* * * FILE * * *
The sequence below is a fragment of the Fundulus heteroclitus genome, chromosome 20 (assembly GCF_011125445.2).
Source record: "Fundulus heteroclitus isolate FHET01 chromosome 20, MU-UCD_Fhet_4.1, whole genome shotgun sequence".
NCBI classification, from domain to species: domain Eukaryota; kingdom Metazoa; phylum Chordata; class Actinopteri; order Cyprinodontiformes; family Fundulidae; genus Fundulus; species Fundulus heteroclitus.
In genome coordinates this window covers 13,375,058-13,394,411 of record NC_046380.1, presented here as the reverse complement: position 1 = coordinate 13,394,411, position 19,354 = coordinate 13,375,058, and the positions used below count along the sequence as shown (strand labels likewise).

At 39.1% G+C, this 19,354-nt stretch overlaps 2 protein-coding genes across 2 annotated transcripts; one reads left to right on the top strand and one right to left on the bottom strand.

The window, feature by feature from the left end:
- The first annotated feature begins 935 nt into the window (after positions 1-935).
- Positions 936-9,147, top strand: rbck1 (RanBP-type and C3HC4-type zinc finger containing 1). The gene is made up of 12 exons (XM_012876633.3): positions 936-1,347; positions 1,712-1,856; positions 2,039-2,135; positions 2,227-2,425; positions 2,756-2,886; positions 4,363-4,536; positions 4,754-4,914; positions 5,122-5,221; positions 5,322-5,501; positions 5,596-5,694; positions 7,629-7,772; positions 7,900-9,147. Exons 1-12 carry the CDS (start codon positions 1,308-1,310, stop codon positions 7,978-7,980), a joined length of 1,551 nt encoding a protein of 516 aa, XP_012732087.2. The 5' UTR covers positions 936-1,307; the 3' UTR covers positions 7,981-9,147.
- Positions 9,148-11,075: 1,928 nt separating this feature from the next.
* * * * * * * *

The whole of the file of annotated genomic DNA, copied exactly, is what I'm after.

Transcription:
The sequence below is a fragment of the Fundulus heteroclitus genome, chromosome 20 (assembly GCF_011125445.2).
Source record: "Fundulus heteroclitus isolate FHET01 chromosome 20, MU-UCD_Fhet_4.1, whole genome shotgun sequence".
NCBI classification, from domain to species: domain Eukaryota; kingdom Metazoa; phylum Chordata; class Actinopteri; order Cyprinodontiformes; family Fundulidae; genus Fundulus; species Fundulus heteroclitus.
In genome coordinates this window covers 13,375,058-13,394,411 of record NC_046380.1, presented here as the reverse complement: position 1 = coordinate 13,394,411, position 19,354 = coordinate 13,375,058, and the positions used below count along the sequence as shown (strand labels likewise).

At 39.1% G+C, this 19,354-nt stretch overlaps 2 protein-coding genes across 2 annotated transcripts; one reads left to right on the top strand and one right to left on the bottom strand.

The window, feature by feature from the left end:
- The first annotated feature begins 935 nt into the window (after positions 1-935).
- Positions 936-9,147, top strand: rbck1 (RanBP-type and C3HC4-type zinc finger containing 1). The gene is made up of 12 exons (XM_012876633.3): positions 936-1,347; positions 1,712-1,856; positions 2,039-2,135; positions 2,227-2,425; positions 2,756-2,886; positions 4,363-4,536; positions 4,754-4,914; positions 5,122-5,221; positions 5,322-5,501; positions 5,596-5,694; positions 7,629-7,772; positions 7,900-9,147. Exons 1-12 carry the CDS (start codon positions 1,308-1,310, stop codon positions 7,978-7,980), a joined length of 1,551 nt encoding a protein of 516 aa, XP_012732087.2. The 5' UTR covers positions 936-1,307; the 3' UTR covers positions 7,981-9,147.
- Positions 9,148-11,075: 1,928 nt separating this feature from the next.